What is a Unit Linked Insurance Plan (ULIP)?
A unit-linked insurance plan (ULIP) is a multi-faceted product that provides both insurance coverage and exposure to investments in stocks or bonds. This product obliges policyholders to make regular premium payments. A portion of the premiums is allocated to insurance coverage, while the remaining portion is pooled with the assets of other policyholders and invested in stocks, bonds, or a combination of both.
Key points to remember
- A unit-linked insurance plan is a product that offers a combination of insurance and investment payment.
- ULIP policyholders must make regular premium payments, which cover both insurance coverage and investment.
- ULIPs are frequently used to provide a range of payments to their beneficiaries after their death.
Understanding Unit Linked Insurance Plans (ULIPs)
A unit linked insurance plan can be used for a variety of purposes, including providing life insurance, building wealth, generating retirement income, and paying for the education of children and grandchildren. In many cases, an investor opens a ULIP to provide benefits to his descendants. With ULIP life insurance, beneficiaries would receive payments after the owner’s death.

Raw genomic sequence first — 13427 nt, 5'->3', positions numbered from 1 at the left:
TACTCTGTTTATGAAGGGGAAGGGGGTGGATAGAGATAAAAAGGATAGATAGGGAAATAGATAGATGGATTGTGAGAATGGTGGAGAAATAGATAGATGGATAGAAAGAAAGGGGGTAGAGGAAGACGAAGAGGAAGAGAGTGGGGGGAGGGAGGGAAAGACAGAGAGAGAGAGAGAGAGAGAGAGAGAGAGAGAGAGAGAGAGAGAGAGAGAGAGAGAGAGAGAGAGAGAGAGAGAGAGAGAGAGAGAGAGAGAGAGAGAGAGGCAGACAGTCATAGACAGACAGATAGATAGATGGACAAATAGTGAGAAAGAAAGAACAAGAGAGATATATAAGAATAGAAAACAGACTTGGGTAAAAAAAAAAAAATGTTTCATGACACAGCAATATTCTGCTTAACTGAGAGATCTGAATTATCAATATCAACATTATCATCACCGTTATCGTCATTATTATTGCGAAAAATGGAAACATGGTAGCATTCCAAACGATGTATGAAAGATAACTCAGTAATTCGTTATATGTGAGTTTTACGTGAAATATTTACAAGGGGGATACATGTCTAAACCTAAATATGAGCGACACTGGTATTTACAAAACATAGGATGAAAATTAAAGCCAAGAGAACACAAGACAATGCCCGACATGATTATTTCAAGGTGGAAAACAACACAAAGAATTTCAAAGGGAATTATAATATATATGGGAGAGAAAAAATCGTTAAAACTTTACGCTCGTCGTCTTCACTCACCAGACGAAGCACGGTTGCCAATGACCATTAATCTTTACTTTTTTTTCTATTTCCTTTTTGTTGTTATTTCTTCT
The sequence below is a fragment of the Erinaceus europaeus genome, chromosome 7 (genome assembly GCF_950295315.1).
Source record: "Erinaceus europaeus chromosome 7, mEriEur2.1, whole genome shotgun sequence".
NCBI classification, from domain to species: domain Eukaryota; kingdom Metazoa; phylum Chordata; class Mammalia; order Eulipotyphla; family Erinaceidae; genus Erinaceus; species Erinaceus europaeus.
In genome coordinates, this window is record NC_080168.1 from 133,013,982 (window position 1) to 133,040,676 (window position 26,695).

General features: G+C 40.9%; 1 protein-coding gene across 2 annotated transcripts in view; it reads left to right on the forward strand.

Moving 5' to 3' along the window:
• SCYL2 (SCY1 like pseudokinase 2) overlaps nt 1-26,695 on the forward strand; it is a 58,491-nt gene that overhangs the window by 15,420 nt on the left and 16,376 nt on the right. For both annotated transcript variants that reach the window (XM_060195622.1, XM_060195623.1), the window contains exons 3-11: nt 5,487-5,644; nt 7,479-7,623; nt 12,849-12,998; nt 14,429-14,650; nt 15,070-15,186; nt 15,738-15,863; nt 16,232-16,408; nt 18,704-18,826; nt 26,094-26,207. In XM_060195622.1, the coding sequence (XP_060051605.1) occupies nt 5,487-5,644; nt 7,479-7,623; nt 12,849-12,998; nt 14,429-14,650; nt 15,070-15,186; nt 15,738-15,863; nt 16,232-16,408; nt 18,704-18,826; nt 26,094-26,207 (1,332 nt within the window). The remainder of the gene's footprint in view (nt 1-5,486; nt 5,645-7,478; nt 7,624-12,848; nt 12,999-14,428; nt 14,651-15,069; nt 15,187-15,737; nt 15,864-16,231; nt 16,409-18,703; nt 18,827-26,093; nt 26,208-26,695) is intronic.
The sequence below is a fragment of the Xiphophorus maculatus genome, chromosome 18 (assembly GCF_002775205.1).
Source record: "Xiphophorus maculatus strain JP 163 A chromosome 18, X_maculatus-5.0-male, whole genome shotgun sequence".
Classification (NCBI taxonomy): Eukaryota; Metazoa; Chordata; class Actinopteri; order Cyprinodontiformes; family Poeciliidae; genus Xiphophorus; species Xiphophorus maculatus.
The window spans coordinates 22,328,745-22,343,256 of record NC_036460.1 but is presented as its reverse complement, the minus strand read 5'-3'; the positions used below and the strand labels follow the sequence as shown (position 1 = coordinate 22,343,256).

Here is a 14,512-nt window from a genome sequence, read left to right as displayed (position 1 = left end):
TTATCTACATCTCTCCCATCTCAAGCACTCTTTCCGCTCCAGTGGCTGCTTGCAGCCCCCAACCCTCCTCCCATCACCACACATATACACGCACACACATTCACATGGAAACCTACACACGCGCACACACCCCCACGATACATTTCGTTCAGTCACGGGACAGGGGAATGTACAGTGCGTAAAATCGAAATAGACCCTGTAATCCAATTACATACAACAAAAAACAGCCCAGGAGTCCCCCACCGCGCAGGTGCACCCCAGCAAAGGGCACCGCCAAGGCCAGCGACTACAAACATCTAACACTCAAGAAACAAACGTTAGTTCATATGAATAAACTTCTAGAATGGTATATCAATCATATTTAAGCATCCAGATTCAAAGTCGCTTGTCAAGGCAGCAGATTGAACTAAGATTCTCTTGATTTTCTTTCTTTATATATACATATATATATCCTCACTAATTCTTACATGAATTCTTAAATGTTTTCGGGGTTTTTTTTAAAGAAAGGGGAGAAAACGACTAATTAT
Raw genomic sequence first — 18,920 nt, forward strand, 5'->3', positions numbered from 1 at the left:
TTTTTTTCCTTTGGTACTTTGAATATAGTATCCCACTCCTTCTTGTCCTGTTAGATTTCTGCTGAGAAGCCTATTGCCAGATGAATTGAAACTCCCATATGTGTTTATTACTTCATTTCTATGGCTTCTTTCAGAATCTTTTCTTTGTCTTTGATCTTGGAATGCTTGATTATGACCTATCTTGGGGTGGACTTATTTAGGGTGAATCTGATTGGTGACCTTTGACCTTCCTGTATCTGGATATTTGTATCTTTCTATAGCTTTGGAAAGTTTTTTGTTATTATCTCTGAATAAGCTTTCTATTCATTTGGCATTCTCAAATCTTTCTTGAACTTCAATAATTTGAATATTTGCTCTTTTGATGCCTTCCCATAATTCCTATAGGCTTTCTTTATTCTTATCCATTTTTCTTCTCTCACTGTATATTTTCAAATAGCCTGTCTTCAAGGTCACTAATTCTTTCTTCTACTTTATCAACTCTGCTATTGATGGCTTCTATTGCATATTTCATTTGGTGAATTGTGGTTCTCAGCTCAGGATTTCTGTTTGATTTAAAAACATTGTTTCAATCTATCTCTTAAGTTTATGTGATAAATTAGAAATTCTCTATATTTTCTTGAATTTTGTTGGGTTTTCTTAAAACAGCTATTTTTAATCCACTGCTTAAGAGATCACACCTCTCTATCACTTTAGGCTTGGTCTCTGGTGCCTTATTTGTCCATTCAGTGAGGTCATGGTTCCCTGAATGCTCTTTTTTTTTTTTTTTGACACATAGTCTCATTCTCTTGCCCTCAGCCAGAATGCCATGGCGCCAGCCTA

The investment options of a unit-linked insurance plan are structured much like mutual funds, in that they pool investments with those of other investors. As such, the assets of a ULIP are managed to achieve a specified investment objective. Investors can buy stocks in a single strategy or diversify their investments into multiple market-linked ULIP funds.
Invest in a unit-linked insurance plan
Policyholders must commit to paying an initial lump sum on their first purchase in a ULIP, followed by annual, semi-annual or monthly premium payments. Although the premium payment obligations vary from product to product, they are in all cases proportionally directed to a designated investment mandate.
Regular premium payments allow policyholders to systematically accumulate capital faster than waiting for returns to accumulate. In addition, many ULIPs offer the option to âtop upâ or add large lump sums to the balance.
Even though ULIPs are in part an insurance product, the emphasis on equity exposure in the investment side of the product may increase the risk to the investor.
ULIPs are unique in that they provide flexibility for investors, who can adjust their fund preferences throughout the life of their investment. For example, they can shuttle between equity funds, bond funds, and diversified funds depending on their investment needs.